Like a lot of people in their 20s, Brooklyn barista Kasey Jones took to Instagram to document her days, to project an image of an alluring, photogenic life that people might “like,” or “share,” or envy.
But in the aftermath of her death, her photos have gained a troubling dimension.Jones would often climb to the rooftop to drink, then take pictures of herself standing close to the edge, or dangling her feet over the fire escape.
One beauty shot of a glass of wine sitting on a windowsill suggests she had to position her camera—or herself—precariously.
And she did this all while presumably intoxicated.
On Tuesday, Jones lost her footing while attempting to climb down into a friend’s apartment. She fell five floors onto the concrete passageway below. The sound of the fatal impact woke a number of her neighbors.
The rooftop offered ample evidence of her having been intoxicated at the time of the fall—bottle after bottle of liquor.
The week before, a friend of Jones’ had commented on her Instagram, stating that these photos frightened her.
“It scares the bejesus outta me whenever you post these ‘casually leaning over the edge’ pics,”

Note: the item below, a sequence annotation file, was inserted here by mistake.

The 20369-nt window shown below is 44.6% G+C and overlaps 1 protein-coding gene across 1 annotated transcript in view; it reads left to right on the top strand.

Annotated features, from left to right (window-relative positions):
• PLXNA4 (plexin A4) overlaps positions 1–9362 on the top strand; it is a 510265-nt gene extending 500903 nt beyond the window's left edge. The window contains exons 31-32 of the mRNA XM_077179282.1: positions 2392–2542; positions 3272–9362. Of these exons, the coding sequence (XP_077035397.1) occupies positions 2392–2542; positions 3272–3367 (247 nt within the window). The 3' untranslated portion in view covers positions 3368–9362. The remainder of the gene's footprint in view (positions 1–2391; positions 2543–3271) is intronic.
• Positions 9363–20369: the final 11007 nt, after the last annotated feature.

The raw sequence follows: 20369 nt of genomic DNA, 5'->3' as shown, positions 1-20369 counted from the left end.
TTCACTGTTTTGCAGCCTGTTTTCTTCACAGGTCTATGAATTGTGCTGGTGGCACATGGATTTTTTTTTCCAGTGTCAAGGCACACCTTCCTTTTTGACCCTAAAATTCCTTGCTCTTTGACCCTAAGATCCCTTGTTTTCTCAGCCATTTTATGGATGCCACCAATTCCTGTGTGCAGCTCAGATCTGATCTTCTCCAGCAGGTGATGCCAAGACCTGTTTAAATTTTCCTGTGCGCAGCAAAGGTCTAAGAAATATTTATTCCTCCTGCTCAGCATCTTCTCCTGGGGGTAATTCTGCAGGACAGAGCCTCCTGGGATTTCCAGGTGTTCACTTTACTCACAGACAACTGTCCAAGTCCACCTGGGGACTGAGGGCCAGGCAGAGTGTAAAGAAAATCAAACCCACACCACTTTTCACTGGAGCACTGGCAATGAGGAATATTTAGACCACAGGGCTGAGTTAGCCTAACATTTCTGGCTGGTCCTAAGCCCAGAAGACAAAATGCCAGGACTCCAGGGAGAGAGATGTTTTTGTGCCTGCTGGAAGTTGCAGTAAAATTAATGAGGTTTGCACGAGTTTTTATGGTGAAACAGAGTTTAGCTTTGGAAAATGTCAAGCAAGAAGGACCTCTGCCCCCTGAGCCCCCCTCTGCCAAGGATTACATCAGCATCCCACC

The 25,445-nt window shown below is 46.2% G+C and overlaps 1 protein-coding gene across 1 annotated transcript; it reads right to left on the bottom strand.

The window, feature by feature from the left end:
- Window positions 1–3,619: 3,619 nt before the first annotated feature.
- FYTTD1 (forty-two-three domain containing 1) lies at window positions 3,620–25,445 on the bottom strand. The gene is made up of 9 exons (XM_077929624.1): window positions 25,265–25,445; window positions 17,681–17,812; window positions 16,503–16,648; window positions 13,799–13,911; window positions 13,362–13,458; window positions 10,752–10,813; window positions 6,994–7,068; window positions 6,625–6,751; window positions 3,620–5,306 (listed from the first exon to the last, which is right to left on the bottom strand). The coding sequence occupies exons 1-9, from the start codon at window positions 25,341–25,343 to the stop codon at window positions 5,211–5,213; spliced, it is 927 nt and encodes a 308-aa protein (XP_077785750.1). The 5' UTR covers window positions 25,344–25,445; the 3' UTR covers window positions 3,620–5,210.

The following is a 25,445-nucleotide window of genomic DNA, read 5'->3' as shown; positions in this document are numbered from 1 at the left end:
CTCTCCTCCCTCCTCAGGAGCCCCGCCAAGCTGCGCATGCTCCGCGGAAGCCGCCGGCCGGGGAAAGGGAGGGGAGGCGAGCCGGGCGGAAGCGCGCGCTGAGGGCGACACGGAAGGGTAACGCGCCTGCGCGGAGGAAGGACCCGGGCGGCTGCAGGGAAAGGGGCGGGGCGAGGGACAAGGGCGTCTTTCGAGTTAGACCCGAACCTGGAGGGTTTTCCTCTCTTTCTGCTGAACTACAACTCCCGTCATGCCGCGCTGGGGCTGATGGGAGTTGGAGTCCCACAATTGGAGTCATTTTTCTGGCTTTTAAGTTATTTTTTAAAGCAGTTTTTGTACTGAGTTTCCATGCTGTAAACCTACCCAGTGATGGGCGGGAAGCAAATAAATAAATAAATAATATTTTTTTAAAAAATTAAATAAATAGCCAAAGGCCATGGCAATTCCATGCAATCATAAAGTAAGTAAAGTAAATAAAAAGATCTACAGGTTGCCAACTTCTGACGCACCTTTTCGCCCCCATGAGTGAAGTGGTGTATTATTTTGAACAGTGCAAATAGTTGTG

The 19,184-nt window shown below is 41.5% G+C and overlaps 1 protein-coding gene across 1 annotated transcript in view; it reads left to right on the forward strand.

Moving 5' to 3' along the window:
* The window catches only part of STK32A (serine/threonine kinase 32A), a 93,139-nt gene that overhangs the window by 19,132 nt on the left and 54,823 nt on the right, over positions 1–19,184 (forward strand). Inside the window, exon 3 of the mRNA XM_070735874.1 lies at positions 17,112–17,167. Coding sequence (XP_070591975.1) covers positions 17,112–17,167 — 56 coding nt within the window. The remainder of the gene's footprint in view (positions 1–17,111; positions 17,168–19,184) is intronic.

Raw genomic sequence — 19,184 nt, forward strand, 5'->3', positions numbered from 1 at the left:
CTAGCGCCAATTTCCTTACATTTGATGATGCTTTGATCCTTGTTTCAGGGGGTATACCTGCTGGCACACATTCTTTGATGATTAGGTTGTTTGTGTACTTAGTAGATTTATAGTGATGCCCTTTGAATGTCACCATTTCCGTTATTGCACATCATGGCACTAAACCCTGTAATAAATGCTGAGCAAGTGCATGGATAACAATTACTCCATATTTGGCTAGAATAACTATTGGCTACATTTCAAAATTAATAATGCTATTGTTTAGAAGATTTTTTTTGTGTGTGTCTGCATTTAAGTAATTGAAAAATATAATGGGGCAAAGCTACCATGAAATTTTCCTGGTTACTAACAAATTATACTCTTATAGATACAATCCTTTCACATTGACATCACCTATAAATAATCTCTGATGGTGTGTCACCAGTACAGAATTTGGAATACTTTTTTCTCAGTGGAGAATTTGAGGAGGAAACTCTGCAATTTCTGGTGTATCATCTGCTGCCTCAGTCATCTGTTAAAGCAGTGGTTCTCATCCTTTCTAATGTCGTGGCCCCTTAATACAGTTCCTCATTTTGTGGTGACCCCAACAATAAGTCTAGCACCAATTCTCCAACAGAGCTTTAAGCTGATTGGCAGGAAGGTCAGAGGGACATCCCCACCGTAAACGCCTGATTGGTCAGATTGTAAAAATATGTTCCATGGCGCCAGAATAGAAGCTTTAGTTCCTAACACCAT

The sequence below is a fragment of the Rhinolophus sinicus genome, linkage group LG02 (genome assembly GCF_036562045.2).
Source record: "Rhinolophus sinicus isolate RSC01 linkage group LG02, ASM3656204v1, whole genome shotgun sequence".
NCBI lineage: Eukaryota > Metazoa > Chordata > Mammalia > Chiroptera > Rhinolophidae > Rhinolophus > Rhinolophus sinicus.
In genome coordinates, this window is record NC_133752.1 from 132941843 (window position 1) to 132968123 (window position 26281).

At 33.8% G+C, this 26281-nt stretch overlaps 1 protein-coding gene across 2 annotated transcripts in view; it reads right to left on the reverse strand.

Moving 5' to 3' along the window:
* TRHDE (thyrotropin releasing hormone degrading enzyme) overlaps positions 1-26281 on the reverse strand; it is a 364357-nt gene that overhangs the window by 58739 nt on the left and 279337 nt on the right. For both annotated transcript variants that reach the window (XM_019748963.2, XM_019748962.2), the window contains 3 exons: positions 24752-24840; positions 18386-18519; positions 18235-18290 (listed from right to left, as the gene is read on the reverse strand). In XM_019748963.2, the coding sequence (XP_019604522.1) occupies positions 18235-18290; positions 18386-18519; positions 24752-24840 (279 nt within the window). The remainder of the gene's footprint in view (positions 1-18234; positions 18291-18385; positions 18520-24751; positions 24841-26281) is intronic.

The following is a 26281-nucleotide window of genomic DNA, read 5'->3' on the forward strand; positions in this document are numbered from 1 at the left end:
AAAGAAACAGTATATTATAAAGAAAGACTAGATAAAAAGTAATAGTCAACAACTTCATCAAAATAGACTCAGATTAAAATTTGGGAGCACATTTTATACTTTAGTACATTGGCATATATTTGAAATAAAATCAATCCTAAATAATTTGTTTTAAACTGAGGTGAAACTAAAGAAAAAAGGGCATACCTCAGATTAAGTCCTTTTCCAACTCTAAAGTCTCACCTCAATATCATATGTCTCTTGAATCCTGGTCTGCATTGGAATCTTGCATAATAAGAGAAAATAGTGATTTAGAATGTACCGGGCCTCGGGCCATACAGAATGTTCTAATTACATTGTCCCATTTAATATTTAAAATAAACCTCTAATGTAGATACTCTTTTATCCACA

Jones did not heed her concern, noting that she had “a lot of whiskey to help [her] out.”
But, as Frances Guerrero, one of Jones’ neighbors puts it:
“When you are inebriated you don’t use your head.”
Two wrenching questions come to mind:
Could Jones’ Instagram have been treated as cause for intervention—from her drinking, from her recklessness—and could she have been saved?
And what role does social media play in this? Is this the first time a person has endangered themselves trying to take a likeable, shareable, enviable pic?
“I feel sad. She was so young.”
Jones’ neighbor, Julio Acosta, commented on the tragedy.
“Yesterday I saw her going out with the bike... She said hi to me. It pains my heart.”
Photo credit: Instagram @ zoradelora